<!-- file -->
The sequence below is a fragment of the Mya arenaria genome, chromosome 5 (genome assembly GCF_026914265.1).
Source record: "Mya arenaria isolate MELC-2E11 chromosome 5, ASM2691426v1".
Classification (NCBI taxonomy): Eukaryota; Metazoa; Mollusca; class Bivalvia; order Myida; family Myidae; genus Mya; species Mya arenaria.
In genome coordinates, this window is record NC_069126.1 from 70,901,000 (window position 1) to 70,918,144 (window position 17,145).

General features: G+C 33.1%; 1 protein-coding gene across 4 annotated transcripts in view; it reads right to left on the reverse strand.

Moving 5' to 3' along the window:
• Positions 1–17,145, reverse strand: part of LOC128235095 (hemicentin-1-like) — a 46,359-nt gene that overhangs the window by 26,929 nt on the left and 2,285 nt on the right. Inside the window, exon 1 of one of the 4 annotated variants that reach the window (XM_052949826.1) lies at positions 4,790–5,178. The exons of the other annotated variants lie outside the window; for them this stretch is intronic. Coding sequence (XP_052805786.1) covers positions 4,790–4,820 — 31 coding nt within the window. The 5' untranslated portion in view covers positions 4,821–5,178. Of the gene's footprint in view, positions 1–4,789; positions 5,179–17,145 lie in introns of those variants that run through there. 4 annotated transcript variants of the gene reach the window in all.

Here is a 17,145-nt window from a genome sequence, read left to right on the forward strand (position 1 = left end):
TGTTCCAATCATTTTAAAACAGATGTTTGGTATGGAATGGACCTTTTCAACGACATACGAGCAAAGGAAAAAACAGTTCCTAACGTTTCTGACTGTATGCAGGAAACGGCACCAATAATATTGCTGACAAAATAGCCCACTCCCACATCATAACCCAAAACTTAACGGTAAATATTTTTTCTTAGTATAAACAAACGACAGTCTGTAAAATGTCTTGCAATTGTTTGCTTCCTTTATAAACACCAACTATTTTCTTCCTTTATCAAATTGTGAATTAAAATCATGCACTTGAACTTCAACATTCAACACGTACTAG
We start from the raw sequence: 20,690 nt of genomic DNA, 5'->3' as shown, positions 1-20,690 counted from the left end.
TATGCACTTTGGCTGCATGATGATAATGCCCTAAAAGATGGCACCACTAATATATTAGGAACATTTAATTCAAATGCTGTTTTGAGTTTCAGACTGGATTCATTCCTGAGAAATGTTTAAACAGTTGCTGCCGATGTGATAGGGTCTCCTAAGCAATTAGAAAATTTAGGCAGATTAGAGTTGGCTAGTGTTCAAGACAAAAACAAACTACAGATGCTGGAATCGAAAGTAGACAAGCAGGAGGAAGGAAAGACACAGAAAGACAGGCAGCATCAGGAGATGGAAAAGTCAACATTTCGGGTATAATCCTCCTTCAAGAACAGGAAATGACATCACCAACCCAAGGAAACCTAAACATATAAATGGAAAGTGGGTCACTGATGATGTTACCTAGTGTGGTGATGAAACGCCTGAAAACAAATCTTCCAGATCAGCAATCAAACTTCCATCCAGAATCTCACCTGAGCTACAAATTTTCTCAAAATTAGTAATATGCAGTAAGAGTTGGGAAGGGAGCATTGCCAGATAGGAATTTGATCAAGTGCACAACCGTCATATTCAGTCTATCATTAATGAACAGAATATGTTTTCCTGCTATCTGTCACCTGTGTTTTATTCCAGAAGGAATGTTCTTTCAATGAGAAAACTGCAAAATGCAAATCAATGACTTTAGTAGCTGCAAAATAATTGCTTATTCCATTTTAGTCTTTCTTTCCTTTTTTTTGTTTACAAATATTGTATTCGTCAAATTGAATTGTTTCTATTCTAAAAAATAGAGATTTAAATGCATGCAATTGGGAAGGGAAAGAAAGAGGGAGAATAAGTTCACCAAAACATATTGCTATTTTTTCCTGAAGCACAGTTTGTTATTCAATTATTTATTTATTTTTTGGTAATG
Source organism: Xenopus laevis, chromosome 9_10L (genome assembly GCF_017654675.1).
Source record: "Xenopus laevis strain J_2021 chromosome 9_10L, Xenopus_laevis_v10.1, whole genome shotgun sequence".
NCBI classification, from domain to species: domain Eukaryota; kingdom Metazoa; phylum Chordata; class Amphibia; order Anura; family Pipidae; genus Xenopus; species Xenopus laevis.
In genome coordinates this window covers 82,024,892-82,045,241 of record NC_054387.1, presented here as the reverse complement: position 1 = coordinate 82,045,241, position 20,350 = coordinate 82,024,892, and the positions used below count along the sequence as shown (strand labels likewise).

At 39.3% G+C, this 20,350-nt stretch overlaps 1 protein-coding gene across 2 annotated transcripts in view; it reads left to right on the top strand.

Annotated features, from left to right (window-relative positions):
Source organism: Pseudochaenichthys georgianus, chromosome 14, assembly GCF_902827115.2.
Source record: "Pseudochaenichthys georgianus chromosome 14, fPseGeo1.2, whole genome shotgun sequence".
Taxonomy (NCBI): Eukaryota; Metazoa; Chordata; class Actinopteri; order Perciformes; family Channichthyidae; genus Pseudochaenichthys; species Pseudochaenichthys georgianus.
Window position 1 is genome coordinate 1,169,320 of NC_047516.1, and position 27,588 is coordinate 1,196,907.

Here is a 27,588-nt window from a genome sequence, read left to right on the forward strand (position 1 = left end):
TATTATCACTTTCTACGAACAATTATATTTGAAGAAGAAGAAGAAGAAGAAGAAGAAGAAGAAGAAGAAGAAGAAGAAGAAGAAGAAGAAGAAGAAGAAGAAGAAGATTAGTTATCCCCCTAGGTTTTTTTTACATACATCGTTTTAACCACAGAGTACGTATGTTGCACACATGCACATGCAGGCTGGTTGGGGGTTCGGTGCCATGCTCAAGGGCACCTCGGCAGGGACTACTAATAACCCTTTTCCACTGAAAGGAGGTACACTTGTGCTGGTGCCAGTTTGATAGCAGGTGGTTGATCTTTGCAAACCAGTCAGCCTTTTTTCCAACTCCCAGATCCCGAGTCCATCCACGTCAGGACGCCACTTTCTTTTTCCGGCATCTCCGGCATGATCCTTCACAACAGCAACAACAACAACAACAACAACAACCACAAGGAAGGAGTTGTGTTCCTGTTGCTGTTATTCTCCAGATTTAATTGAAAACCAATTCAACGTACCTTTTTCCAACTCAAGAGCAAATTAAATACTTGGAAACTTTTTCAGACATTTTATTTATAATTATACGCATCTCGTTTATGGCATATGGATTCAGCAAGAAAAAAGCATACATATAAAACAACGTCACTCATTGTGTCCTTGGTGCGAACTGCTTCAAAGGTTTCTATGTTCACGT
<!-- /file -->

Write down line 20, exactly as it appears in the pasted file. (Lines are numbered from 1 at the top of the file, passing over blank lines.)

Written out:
Taxonomy (NCBI): Eukaryota; Metazoa; Chordata; class Actinopteri; order Perciformes; family Channichthyidae; genus Pseudochaenichthys; species Pseudochaenichthys georgianus.